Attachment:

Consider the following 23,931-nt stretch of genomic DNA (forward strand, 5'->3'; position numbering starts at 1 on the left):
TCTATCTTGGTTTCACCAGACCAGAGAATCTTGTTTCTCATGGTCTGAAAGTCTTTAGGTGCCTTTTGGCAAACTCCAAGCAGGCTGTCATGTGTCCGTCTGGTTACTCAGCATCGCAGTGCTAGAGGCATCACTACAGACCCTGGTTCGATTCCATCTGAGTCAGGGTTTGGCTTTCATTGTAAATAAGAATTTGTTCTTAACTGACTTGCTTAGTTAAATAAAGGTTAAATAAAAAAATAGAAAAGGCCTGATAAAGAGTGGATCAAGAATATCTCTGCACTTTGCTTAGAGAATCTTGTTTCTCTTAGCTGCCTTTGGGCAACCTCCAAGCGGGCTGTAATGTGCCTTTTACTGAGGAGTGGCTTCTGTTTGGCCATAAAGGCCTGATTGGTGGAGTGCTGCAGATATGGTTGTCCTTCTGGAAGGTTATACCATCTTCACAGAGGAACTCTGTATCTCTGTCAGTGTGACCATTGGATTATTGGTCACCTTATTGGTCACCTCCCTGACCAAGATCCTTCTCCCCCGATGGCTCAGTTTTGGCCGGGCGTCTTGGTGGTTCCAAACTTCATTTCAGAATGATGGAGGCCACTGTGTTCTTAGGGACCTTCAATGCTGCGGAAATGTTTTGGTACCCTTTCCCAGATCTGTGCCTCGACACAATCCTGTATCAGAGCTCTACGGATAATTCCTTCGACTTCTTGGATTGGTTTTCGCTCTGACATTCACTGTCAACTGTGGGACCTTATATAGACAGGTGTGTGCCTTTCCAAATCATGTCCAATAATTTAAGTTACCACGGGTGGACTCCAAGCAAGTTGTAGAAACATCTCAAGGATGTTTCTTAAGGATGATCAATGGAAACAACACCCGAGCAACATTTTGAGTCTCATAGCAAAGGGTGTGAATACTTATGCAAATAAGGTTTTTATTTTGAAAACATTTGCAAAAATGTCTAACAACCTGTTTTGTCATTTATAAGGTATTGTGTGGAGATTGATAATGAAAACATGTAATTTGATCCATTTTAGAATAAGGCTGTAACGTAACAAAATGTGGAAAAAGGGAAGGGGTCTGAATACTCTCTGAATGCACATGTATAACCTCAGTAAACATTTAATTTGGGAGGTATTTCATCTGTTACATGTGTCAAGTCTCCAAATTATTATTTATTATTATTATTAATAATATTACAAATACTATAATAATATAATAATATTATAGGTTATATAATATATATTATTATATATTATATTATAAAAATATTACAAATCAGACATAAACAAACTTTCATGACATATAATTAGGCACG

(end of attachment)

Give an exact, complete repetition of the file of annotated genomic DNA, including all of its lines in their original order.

Consider the following 23,931-nt stretch of genomic DNA (forward strand, 5'->3'; position numbering starts at 1 on the left):
TCTATCTTGGTTTCACCAGACCAGAGAATCTTGTTTCTCATGGTCTGAAAGTCTTTAGGTGCCTTTTGGCAAACTCCAAGCAGGCTGTCATGTGTCCGTCTGGTTACTCAGCATCGCAGTGCTAGAGGCATCACTACAGACCCTGGTTCGATTCCATCTGAGTCAGGGTTTGGCTTTCATTGTAAATAAGAATTTGTTCTTAACTGACTTGCTTAGTTAAATAAAGGTTAAATAAAAAAATAGAAAAGGCCTGATAAAGAGTGGATCAAGAATATCTCTGCACTTTGCTTAGAGAATCTTGTTTCTCTTAGCTGCCTTTGGGCAACCTCCAAGCGGGCTGTAATGTGCCTTTTACTGAGGAGTGGCTTCTGTTTGGCCATAAAGGCCTGATTGGTGGAGTGCTGCAGATATGGTTGTCCTTCTGGAAGGTTATACCATCTTCACAGAGGAACTCTGTATCTCTGTCAGTGTGACCATTGGATTATTGGTCACCTTATTGGTCACCTCCCTGACCAAGATCCTTCTCCCCCGATGGCTCAGTTTTGGCCGGGCGTCTTGGTGGTTCCAAACTTCATTTCAGAATGATGGAGGCCACTGTGTTCTTAGGGACCTTCAATGCTGCGGAAATGTTTTGGTACCCTTTCCCAGATCTGTGCCTCGACACAATCCTGTATCAGAGCTCTACGGATAATTCCTTCGACTTCTTGGATTGGTTTTCGCTCTGACATTCACTGTCAACTGTGGGACCTTATATAGACAGGTGTGTGCCTTTCCAAATCATGTCCAATAATTTAAGTTACCACGGGTGGACTCCAAGCAAGTTGTAGAAACATCTCAAGGATGTTTCTTAAGGATGATCAATGGAAACAACACCCGAGCAACATTTTGAGTCTCATAGCAAAGGGTGTGAATACTTATGCAAATAAGGTTTTTATTTTGAAAACATTTGCAAAAATGTCTAACAACCTGTTTTGTCATTTATAAGGTATTGTGTGGAGATTGATAATGAAAACATGTAATTTGATCCATTTTAGAATAAGGCTGTAACGTAACAAAATGTGGAAAAAGGGAAGGGGTCTGAATACTCTCTGAATGCACATGTATAACCTCAGTAAACATTTAATTTGGGAGGTATTTCATCTGTTACATGTGTCAAGTCTCCAAATTATTATTTATTATTATTATTAATAATATTACAAATACTATAATAATATAATAATATTATAGGTTATATAATATATATTATTATATATTATATTATAAAAATATTACAAATCAGACATAAACAAACTTTCATGACATATAATTAGGCACG